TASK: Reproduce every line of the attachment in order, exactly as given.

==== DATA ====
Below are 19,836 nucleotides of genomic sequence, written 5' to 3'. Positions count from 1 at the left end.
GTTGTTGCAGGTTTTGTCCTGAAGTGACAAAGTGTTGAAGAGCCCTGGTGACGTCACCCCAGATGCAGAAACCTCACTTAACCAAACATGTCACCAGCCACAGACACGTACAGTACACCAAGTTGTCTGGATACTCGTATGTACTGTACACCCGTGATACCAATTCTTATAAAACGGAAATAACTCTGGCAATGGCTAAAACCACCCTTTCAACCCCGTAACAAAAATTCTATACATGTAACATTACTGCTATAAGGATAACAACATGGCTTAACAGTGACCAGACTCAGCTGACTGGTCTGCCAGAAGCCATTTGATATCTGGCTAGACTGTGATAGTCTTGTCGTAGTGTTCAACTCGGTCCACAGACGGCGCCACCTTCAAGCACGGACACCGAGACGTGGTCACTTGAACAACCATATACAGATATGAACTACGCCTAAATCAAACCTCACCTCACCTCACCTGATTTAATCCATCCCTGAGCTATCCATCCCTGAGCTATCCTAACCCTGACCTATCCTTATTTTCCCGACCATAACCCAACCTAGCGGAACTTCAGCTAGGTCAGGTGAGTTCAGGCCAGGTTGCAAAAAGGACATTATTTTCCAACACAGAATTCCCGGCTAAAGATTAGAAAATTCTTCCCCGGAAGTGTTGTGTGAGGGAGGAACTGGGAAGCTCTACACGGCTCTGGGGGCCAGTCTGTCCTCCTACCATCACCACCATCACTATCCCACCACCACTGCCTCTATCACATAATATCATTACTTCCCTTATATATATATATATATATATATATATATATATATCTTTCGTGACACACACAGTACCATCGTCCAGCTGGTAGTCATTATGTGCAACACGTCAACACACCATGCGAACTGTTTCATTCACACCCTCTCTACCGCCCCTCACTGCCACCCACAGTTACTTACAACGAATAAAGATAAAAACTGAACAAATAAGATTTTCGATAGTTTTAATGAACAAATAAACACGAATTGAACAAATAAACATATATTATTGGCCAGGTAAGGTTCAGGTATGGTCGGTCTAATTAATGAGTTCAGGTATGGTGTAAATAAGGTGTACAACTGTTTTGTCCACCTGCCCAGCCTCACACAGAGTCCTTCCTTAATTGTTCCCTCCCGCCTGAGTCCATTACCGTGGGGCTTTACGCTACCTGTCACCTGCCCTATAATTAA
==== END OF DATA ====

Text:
Below are 19,836 nucleotides of genomic sequence, written 5' to 3'. Positions count from 1 at the left end.
GTTGTTGCAGGTTTTGTCCTGAAGTGACAAAGTGTTGAAGAGCCCTGGTGACGTCACCCCAGATGCAGAAACCTCACTTAACCAAACATGTCACCAGCCACAGACACGTACAGTACACCAAGTTGTCTGGATACTCGTATGTACTGTACACCCGTGATACCAATTCTTATAAAACGGAAATAACTCTGGCAATGGCTAAAACCACCCTTTCAACCCCGTAACAAAAATTCTATACATGTAACATTACTGCTATAAGGATAACAACATGGCTTAACAGTGACCAGACTCAGCTGACTGGTCTGCCAGAAGCCATTTGATATCTGGCTAGACTGTGATAGTCTTGTCGTAGTGTTCAACTCGGTCCACAGACGGCGCCACCTTCAAGCACGGACACCGAGACGTGGTCACTTGAACAACCATATACAGATATGAACTACGCCTAAATCAAACCTCACCTCACCTCACCTGATTTAATCCATCCCTGAGCTATCCATCCCTGAGCTATCCTAACCCTGACCTATCCTTATTTTCCCGACCATAACCCAACCTAGCGGAACTTCAGCTAGGTCAGGTGAGTTCAGGCCAGGTTGCAAAAAGGACATTATTTTCCAACACAGAATTCCCGGCTAAAGATTAGAAAATTCTTCCCCGGAAGTGTTGTGTGAGGGAGGAACTGGGAAGCTCTACACGGCTCTGGGGGCCAGTCTGTCCTCCTACCATCACCACCATCACTATCCCACCACCACTGCCTCTATCACATAATATCATTACTTCCCTTATATATATATATATATATATATATATATATATATCTTTCGTGACACACACAGTACCATCGTCCAGCTGGTAGTCATTATGTGCAACACGTCAACACACCATGCGAACTGTTTCATTCACACCCTCTCTACCGCCCCTCACTGCCACCCACAGTTACTTACAACGAATAAAGATAAAAACTGAACAAATAAGATTTTCGATAGTTTTAATGAACAAATAAACACGAATTGAACAAATAAACATATATTATTGGCCAGGTAAGGTTCAGGTATGGTCGGTCTAATTAATGAGTTCAGGTATGGTGTAAATAAGGTGTACAACTGTTTTGTCCACCTGCCCAGCCTCACACAGAGTCCTTCCTTAATTGTTCCCTCCCGCCTGAGTCCATTACCGTGGGGCTTTACGCTACCTGTCACCTGCCCTATAATTAA